Watch the dancers' Grand Entry from high seats in an indoor arena or in the makeshift stands at an outdoor powwow, beginning with flags, an honor guard and powwow "princesses," a competitive honor for young women. Dancers move to the elemental thrum of the bass drum struck in unison by the drum group, who also sing in falsetto chorus.
The men dancers lead, their attire matching their specialty: buckskins and beads of traditional dancers, bustles and roached hair of fancy dancers and acrylic-dyed yarn fringes of gyrating grass dancers.
Women come next; some wearing traditional costumes with extraordinary beadwork. These women dance with great dignity, while others take flight as fancy dancers with shawls swirling and still others move with the sensuous tinkle of jingle dancers, wearing rows of metal cones shaped from the lids of chewing tobacco cans.
Dancers may compete for prize money, but most come for the camaraderie and sense of spiritual elation. This becomes apparent when thousands of Indian people from around the country fill the huge basketball arena at the University of New Mexico in Albuquerque at the annual Gathering of Nations Powwow in April -- one of several powwows claiming to be the biggest of all.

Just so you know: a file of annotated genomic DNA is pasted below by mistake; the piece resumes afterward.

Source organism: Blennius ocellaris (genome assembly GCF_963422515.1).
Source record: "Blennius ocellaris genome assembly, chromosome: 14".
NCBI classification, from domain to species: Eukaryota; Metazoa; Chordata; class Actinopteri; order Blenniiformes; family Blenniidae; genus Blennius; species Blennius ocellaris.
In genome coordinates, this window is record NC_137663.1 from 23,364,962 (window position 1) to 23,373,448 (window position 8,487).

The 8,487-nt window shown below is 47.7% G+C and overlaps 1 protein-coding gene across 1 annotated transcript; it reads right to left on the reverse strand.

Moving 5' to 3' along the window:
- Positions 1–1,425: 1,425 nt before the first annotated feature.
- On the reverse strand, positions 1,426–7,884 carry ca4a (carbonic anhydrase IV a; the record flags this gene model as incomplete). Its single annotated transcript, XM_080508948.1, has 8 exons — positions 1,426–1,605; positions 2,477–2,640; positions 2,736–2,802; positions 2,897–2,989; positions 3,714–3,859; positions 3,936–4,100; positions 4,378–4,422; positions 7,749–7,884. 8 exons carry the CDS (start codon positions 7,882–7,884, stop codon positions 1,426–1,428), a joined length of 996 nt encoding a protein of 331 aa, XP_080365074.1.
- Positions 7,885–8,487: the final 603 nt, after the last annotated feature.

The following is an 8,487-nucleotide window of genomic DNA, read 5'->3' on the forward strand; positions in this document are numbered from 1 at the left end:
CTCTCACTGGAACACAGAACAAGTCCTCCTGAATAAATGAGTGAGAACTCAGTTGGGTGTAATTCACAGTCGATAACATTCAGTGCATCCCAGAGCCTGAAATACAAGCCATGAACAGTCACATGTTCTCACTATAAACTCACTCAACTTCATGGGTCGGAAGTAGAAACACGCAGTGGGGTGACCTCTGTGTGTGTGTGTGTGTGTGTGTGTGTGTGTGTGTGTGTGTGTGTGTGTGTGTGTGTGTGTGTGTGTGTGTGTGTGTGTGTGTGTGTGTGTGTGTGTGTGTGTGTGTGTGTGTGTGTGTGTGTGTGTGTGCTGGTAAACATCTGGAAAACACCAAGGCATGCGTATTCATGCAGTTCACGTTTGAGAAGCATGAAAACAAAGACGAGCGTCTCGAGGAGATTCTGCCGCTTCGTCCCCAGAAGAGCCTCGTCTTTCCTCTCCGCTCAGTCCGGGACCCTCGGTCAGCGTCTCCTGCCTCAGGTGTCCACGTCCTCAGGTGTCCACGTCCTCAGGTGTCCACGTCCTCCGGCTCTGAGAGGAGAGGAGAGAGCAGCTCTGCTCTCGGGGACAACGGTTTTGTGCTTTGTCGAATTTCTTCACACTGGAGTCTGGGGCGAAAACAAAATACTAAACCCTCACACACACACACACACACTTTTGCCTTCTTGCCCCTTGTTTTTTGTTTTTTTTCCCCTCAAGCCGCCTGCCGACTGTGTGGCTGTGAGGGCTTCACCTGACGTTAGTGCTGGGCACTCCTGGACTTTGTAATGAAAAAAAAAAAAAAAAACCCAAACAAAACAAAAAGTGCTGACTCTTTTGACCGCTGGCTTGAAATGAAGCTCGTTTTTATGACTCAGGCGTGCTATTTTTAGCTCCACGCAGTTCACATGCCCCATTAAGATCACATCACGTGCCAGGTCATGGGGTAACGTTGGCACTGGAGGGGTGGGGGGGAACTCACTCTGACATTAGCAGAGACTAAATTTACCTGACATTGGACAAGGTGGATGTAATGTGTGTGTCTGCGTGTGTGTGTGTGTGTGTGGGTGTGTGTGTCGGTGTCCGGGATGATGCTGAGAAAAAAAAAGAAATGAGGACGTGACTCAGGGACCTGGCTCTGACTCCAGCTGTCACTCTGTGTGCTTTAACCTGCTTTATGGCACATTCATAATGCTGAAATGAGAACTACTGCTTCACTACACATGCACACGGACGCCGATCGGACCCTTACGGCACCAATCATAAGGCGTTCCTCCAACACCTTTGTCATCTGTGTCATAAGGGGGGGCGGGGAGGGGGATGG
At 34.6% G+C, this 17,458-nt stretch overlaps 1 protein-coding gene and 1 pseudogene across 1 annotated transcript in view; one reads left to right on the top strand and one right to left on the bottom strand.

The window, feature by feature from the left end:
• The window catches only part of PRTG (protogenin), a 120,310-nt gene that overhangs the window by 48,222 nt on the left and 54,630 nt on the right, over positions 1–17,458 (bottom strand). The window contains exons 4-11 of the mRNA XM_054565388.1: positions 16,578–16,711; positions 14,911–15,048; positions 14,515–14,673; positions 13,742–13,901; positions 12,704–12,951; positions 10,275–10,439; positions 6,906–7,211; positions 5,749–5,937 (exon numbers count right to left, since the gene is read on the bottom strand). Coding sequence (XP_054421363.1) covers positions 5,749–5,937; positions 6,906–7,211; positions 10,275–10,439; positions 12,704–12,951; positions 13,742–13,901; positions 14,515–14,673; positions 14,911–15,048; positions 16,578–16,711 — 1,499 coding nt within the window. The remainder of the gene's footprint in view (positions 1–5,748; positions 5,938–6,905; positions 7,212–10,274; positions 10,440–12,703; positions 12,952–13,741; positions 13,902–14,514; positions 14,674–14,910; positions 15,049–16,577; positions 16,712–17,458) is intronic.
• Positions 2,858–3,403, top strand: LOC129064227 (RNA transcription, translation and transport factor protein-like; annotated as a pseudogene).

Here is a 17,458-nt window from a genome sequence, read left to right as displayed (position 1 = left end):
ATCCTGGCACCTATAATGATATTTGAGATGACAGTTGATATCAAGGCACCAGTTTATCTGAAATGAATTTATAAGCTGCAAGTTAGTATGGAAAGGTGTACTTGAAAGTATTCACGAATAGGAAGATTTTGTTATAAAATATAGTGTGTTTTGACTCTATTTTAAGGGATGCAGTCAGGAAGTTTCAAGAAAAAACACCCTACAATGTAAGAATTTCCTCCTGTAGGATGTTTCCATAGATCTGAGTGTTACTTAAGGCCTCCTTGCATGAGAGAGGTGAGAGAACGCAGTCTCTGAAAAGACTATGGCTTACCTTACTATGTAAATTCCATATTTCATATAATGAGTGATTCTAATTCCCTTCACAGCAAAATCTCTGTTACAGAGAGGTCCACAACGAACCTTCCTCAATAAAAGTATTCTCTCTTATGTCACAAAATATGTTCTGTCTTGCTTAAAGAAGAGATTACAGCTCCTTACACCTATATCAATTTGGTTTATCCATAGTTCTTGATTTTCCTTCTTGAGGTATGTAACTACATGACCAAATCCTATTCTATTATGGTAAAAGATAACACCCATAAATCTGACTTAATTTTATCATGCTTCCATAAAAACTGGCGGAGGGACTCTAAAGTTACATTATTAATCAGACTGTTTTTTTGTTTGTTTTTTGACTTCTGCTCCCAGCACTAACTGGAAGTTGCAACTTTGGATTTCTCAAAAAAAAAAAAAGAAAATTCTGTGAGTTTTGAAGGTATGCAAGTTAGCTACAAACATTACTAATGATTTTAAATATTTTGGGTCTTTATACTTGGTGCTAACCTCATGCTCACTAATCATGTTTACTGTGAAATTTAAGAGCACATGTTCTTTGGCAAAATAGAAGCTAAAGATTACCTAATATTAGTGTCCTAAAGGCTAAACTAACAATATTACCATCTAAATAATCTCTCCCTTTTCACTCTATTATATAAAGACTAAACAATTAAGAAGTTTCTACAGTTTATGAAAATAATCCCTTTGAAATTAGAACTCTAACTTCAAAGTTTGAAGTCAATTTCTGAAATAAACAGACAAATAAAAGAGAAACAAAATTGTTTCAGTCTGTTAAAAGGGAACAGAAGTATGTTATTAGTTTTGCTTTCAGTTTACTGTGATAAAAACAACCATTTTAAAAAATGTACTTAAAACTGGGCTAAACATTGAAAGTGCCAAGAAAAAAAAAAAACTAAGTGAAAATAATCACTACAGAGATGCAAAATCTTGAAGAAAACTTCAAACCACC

In the Southwest, many tribes -- especially the more dispersed peoples like Navajo, Ute and Apache -- have incorporated
powwows into their annual tribal fair, a combination of carnival midway, tribal dance, entertainment, rodeo and harvest festival.
Fairs typically happen in spring or fall. More tribally specific than powwows, they provide another entry point for non-Indians visiting Indian country.
Biggest by far is the Navajo Nation Fair, held each September in Window Rock, Ariz. It attracts 200,000 people, some 85 percent of them Navajo. Leo Watchman Jr., manager of the 1996 fair, sums up the spirit of the event as, "crowds and smiles."
"The fair is a chance to see Navajo people at their best," says Jonathan Dover, a Navajo security officer along the midway. The same could be said for each tribe and its fair.
Last September, the Navajo Nation Fair marked its 50th anniversary, beginning with a parade. Thousands of people lined the route -- one of the world's largest gatherings of American Indian people and "very much for tourists," Watchman says.
Each of the fair events has a distinctly Navajo twist. The Miss Navajo Nation contest, which runs throughout the fair, includes standard Miss America-style categories like evening gowns and knowledge of current events. The four contestants for Miss Navajo Nation 1996 also were judged on frybread making and sheep butchering.